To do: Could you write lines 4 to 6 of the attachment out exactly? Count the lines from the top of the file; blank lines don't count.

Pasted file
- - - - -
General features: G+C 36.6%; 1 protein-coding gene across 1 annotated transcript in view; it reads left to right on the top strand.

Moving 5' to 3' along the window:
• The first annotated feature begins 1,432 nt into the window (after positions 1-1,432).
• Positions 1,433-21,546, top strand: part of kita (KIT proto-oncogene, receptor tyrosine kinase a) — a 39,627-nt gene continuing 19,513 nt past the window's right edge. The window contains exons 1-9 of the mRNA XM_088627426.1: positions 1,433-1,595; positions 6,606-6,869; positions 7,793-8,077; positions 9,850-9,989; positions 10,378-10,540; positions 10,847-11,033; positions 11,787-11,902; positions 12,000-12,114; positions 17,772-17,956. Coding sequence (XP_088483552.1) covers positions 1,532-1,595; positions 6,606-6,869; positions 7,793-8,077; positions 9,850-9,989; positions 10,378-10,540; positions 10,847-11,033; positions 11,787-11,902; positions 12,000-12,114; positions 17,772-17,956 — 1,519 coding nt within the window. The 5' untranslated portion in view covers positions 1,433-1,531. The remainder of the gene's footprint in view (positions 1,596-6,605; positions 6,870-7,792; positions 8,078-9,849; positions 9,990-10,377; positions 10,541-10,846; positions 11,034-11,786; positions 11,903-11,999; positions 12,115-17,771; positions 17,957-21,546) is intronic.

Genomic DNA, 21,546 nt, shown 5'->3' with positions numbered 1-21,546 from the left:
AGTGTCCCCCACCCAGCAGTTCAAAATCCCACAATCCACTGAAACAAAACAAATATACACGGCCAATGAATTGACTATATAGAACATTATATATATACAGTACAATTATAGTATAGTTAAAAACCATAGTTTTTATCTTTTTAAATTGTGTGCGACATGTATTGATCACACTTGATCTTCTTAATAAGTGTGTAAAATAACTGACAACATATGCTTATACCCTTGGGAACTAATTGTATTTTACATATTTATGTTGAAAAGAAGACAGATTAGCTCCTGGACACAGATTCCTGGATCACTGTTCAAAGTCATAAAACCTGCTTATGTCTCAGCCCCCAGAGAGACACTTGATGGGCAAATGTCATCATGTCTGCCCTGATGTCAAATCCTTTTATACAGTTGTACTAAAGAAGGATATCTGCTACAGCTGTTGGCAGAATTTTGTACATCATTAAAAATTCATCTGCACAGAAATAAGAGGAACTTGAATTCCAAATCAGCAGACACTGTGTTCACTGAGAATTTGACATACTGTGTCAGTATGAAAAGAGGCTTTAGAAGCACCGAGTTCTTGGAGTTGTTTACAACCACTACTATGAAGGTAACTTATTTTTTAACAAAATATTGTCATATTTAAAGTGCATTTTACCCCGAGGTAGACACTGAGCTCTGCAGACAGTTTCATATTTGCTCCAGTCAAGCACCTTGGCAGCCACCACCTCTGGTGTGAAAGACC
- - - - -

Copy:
• Positions 1,433-21,546, top strand: part of kita (KIT proto-oncogene, receptor tyrosine kinase a) — a 39,627-nt gene continuing 19,513 nt past the window's right edge. The window contains exons 1-9 of the mRNA XM_088627426.1: positions 1,433-1,595; positions 6,606-6,869; positions 7,793-8,077; positions 9,850-9,989; positions 10,378-10,540; positions 10,847-11,033; positions 11,787-11,902; positions 12,000-12,114; positions 17,772-17,956. Coding sequence (XP_088483552.1) covers positions 1,532-1,595; positions 6,606-6,869; positions 7,793-8,077; positions 9,850-9,989; positions 10,378-10,540; positions 10,847-11,033; positions 11,787-11,902; positions 12,000-12,114; positions 17,772-17,956 — 1,519 coding nt within the window. The 5' untranslated portion in view covers positions 1,433-1,531. The remainder of the gene's footprint in view (positions 1,596-6,605; positions 6,870-7,792; positions 8,078-9,849; positions 9,990-10,377; positions 10,541-10,846; positions 11,034-11,786; positions 11,903-11,999; positions 12,115-17,771; positions 17,957-21,546) is intronic.

Genomic DNA, 21,546 nt, shown 5'->3' with positions numbered 1-21,546 from the left:
AGTGTCCCCCACCCAGCAGTTCAAAATCCCACAATCCACTGAAACAAAACAAATATACACGGCCAATGAATTGACTATATAGAACATTATATATATACAGTACAATTATAGTATAGTTAAAAACCATAGTTTTTATCTTTTTAAATTGTGTGCGACATGTATTGATCACACTTGATCTTCTTAATAAGTGTGTAAAATAACTGACAACATATGCTTATACCCTTGGGAACTAATTGTATTTTACATATTTATGTTGAAAAGAAGACAGATTAGCTCCTGGACACAGATTCCTGGATCACTGTTCAAAGTCATAAAACCTGCTTATGTCTCAGCCCCCAGAGAGACACTTGATGGGCAAATGTCATCATGTCTGCCCTGATGTCAAATCCTTTTATACAGTTGTACTAAAGAAGGATATCTGCTACAGCTGTTGGCAGAATTTTGTACATCATTAAAAATTCATCTGCACAGAAATAAGAGGAACTTGAATTCCAAATCAGCAGACACTGTGTTCACTGAGAATTTGACATACTGTGTCAGTATGAAAAGAGGCTTTAGAAGCACCGAGTTCTTGGAGTTGTTTACAACCACTACTATGAAGGTAACTTATTTTTTAACAAAATATTGTCATATTTAAAGTGCATTTTACCCCGAGGTAGACACTGAGCTCTGCAGACAGTTTCATATTTGCTCCAGTCAAGCACCTTGGCAGCCACCACCTCTGGTGTGAAAGACC